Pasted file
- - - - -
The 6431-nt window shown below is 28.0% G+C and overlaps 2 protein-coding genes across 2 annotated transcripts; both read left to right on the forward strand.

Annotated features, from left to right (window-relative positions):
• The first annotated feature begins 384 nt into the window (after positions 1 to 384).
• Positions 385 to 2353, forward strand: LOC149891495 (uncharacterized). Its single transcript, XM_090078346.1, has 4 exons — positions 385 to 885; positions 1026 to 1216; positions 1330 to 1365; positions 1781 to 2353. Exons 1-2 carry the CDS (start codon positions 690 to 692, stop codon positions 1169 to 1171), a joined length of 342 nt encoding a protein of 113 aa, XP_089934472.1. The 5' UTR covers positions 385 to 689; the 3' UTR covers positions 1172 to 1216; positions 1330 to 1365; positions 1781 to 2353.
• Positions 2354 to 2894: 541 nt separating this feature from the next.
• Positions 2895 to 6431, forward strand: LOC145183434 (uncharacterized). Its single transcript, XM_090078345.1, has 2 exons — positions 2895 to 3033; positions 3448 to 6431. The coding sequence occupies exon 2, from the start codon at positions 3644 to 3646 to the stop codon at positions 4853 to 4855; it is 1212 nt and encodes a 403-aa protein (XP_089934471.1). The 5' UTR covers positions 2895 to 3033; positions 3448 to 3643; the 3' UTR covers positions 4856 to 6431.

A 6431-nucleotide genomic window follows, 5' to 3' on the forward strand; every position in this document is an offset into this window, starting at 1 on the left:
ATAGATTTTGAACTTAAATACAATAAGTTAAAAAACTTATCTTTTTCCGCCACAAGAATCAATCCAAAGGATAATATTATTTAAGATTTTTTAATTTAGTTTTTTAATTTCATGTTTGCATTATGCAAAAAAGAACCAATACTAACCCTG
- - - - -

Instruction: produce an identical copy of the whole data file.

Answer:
The 6431-nt window shown below is 28.0% G+C and overlaps 2 protein-coding genes across 2 annotated transcripts; both read left to right on the forward strand.

Annotated features, from left to right (window-relative positions):
• The first annotated feature begins 384 nt into the window (after positions 1 to 384).
• Positions 385 to 2353, forward strand: LOC149891495 (uncharacterized). Its single transcript, XM_090078346.1, has 4 exons — positions 385 to 885; positions 1026 to 1216; positions 1330 to 1365; positions 1781 to 2353. Exons 1-2 carry the CDS (start codon positions 690 to 692, stop codon positions 1169 to 1171), a joined length of 342 nt encoding a protein of 113 aa, XP_089934472.1. The 5' UTR covers positions 385 to 689; the 3' UTR covers positions 1172 to 1216; positions 1330 to 1365; positions 1781 to 2353.
• Positions 2354 to 2894: 541 nt separating this feature from the next.
• Positions 2895 to 6431, forward strand: LOC145183434 (uncharacterized). Its single transcript, XM_090078345.1, has 2 exons — positions 2895 to 3033; positions 3448 to 6431. The coding sequence occupies exon 2, from the start codon at positions 3644 to 3646 to the stop codon at positions 4853 to 4855; it is 1212 nt and encodes a 403-aa protein (XP_089934471.1). The 5' UTR covers positions 2895 to 3033; positions 3448 to 3643; the 3' UTR covers positions 4856 to 6431.

A 6431-nucleotide genomic window follows, 5' to 3' on the forward strand; every position in this document is an offset into this window, starting at 1 on the left:
ATAGATTTTGAACTTAAATACAATAAGTTAAAAAACTTATCTTTTTCCGCCACAAGAATCAATCCAAAGGATAATATTATTTAAGATTTTTTAATTTAGTTTTTTAATTTCATGTTTGCATTATGCAAAAAAGAACCAATACTAACCCTG